Photo provided by Rossdale Regeneration Group.

Re-Imagining Rossdale: Pehonan and the Power Plant

There are certainly “righter” and “wronger” answers, I believe, in the context of what is appropriate for the city’s vision of itself. To gauge this “rightness” (as opposed to gut-feeling “righteousness”) we have to ask ourselves: What kind of community do we want to create? What do we want our legacy to be?

EPCOR decommissioned the Rossdale power plant in 2011 and handed it over to the City not long after I moved here. Like many new Edmontonians with jobs, young families, snow to shovel and lawns to mow, I hardly had time to contemplate my navel let alone the city’s struggles to balance the past with the future. Luckily I am now paid to do just that – contemplate the city’s history and the importance of heritage for citizens (not navel gazing). And with the City’s Executive Council about to review a major report on the future of the Rossdale site, I thought this would be a great opportunity to turn my focus to this fascinating heritage question.

I had not heard of the Rossdale site before stepping into my role as Historian Laureate, but it immediately grabbed my attention. It is a perfect case study for the tensions at play in the development (or redevelopment) of the city. Rossdale shows the tight balancing act City administration is trying to walk between economic growth, heritage preservation, and ecological sustainability. The site is also important – some say sacred – to indigenous peoples and others in the city because of the cemetery on one corner of the property.

Many local Cree know the site as Pehonan, which artist and scholar Louis Buff Parry elegantly notes is a verb (rather than a noun) meaning “waiting place”. It was a traditional site used by indigenous peoples going back over 5,500 years, and then the location of the first Fort Edmonton. It was also at this place – then called the Edmonton Exhibition – that Prime Minister Sir Wilfred Laurier declared Alberta a new province in 1905. After 1909, the Rossdale Flats became the site of waterworks, and a power generating station, and a sewage treatment plant.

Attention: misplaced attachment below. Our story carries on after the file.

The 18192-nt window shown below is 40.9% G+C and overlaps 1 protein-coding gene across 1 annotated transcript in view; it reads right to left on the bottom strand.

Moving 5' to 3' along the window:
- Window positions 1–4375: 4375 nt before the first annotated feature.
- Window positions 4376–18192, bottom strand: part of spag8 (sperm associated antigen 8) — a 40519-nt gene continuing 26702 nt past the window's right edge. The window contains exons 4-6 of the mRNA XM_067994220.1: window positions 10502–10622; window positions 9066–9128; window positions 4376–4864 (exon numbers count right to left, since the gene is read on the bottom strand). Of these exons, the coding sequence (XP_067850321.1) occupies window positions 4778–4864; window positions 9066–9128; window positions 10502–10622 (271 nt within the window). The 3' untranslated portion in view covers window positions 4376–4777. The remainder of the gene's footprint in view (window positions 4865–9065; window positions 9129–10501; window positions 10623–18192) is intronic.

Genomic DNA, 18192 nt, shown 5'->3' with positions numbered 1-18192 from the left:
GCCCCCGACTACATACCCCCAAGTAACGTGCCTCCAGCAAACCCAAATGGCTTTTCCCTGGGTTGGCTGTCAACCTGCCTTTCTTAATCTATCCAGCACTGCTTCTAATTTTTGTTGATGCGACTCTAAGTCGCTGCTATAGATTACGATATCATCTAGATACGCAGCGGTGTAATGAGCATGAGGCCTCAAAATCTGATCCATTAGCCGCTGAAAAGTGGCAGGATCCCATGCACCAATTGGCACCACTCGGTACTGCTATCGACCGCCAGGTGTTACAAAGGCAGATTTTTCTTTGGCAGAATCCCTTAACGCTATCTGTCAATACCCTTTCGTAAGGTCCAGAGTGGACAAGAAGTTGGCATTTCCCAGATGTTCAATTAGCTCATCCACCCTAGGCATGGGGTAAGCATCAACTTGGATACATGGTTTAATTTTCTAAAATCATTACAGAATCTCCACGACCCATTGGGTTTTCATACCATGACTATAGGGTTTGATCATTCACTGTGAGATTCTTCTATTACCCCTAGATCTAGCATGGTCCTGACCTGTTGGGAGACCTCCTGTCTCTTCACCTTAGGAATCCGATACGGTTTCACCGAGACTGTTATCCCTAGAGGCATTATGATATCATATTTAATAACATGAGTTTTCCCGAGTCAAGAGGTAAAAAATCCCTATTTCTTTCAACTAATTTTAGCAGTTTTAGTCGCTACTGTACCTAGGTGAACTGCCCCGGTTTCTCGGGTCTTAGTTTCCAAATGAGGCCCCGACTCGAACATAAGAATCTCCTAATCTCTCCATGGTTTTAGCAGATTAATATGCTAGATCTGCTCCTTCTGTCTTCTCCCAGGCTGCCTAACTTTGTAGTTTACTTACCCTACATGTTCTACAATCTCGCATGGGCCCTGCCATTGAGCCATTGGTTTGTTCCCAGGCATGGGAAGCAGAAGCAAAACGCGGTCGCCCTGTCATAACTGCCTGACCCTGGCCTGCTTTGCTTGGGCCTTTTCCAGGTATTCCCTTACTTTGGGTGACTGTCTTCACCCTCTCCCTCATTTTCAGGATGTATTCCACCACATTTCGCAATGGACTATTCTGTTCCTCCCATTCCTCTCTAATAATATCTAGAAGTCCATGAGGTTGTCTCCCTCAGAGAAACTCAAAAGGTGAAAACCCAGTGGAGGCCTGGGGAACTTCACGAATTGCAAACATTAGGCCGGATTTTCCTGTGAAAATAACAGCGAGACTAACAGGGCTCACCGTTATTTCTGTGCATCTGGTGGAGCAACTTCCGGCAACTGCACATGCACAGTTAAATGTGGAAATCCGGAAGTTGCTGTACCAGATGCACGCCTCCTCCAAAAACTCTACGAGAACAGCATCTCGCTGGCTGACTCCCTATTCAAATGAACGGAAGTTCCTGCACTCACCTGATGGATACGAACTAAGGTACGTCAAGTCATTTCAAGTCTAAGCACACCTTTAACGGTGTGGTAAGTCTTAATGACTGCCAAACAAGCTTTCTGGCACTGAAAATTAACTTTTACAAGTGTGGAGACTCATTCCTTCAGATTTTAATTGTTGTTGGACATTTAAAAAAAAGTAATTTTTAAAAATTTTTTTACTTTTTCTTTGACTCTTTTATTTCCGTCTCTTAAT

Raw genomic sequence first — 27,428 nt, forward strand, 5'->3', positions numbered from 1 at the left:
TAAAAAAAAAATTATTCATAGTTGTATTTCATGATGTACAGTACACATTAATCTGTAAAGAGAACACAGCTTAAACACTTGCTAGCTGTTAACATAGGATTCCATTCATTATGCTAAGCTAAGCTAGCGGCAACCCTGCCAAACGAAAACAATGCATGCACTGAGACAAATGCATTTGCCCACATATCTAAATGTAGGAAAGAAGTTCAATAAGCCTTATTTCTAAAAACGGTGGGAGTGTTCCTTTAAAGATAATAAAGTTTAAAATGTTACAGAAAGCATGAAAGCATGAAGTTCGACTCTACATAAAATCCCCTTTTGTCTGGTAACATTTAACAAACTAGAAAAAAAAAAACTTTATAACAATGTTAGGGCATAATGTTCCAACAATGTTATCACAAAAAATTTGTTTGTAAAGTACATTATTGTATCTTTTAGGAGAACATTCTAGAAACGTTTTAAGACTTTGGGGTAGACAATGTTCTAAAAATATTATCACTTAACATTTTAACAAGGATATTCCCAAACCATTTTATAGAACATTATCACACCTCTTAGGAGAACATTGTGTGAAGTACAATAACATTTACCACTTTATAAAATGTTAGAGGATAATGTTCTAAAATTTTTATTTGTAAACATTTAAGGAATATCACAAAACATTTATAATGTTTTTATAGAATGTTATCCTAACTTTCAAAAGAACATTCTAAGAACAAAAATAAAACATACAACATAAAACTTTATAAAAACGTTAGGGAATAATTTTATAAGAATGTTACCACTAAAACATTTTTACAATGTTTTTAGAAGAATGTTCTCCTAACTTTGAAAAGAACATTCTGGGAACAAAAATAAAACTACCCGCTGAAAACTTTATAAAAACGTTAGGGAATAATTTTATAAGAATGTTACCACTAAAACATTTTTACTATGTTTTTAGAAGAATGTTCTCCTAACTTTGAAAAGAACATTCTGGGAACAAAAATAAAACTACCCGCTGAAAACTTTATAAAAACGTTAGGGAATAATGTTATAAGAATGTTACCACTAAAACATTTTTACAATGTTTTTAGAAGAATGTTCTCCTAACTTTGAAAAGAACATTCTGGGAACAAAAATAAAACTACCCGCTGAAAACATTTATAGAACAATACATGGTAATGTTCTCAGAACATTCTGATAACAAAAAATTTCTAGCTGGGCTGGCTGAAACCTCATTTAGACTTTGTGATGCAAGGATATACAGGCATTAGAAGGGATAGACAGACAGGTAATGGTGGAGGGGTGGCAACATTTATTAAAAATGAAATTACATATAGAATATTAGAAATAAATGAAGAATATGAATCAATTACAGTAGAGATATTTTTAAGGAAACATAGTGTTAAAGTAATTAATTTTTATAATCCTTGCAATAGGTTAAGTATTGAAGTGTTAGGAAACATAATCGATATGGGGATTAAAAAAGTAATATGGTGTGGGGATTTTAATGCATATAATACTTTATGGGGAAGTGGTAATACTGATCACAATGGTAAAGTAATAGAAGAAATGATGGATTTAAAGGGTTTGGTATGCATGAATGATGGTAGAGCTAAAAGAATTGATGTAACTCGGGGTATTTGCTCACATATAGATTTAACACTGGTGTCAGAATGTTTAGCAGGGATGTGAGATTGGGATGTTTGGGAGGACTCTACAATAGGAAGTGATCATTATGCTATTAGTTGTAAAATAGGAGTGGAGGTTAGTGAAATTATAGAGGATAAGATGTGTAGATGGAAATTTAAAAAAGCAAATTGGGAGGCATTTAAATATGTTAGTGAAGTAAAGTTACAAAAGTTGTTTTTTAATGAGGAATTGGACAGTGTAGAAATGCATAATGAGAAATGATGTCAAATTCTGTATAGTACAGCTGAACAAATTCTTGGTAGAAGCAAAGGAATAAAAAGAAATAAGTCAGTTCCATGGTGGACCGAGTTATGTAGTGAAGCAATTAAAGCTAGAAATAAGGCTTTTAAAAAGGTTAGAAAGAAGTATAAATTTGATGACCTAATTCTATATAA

Like any contentious physical site, Rossdale has become a place for people to project their values. Some have suggested it be left to decay “organically” as an urban ruin, a modern-day Roman Coliseum. Others would turn it into high-income condos with a man-made canal or possibly create a funicular up the hill to the tune of $80 million. Then there are those, such as the Spirit of Edmonton alliance, who advocate that Rossdale become part of an Indigenous cultural and natural history trail that would stretch from the Shaw Conference Centre down to Fort Edmonton Park’s proposed Indigenous Peoples Experience. The Rossdale site itself would host a (non-public art) fountain in honour of Louise Umphreville, the formidable Métis wife of Fort Edmonton’s Chief Factor John Rowand, as well as an Indigenous Centre for Art and Knowledge.

Rossdale is a perfect test case for future development, and hopefully, will set a high bar for Edmontonians as they look around at the challenges and opportunities facing our city. I for one, am optimistic. A couple of years ago, Calder Batemen Communications was hired by the City to figure out what people thought about the future of the Rossdale site. The company pulled together four focus groups (including one made up entirely of indigenous participants), and they all zeroed in on sustainability, accessibility (both physically and financially), and cultural and historic sensitivity. In essence, they were talking about a Triple Bottom Line proposal à la Arlene Dickinson on Dragon’s Den – a bottom line that goes beyond just profit to include people and the planet. Although in this case, Edmontonians (I am happy to report) want to include a fourth “P”: the past.

At a Creative Mornings talk I gave last year, I said that there are no right answers when it comes to heritage, only those we can live with. In many ways, discussions around the Rossdale site and city development and heritage preservation generally, are like Conflict Resolution 101. How do we make the consultation process fair and the end result agreeable to as many people as possible?

There are certainly “righter” and “wronger” answers, I believe, in the context of what is appropriate for the city’s vision of itself. To gauge this “rightness” (as opposed to gut-feeling “righteousness”) we have to ask ourselves: What kind of community do we want to create? What do we want our legacy to be?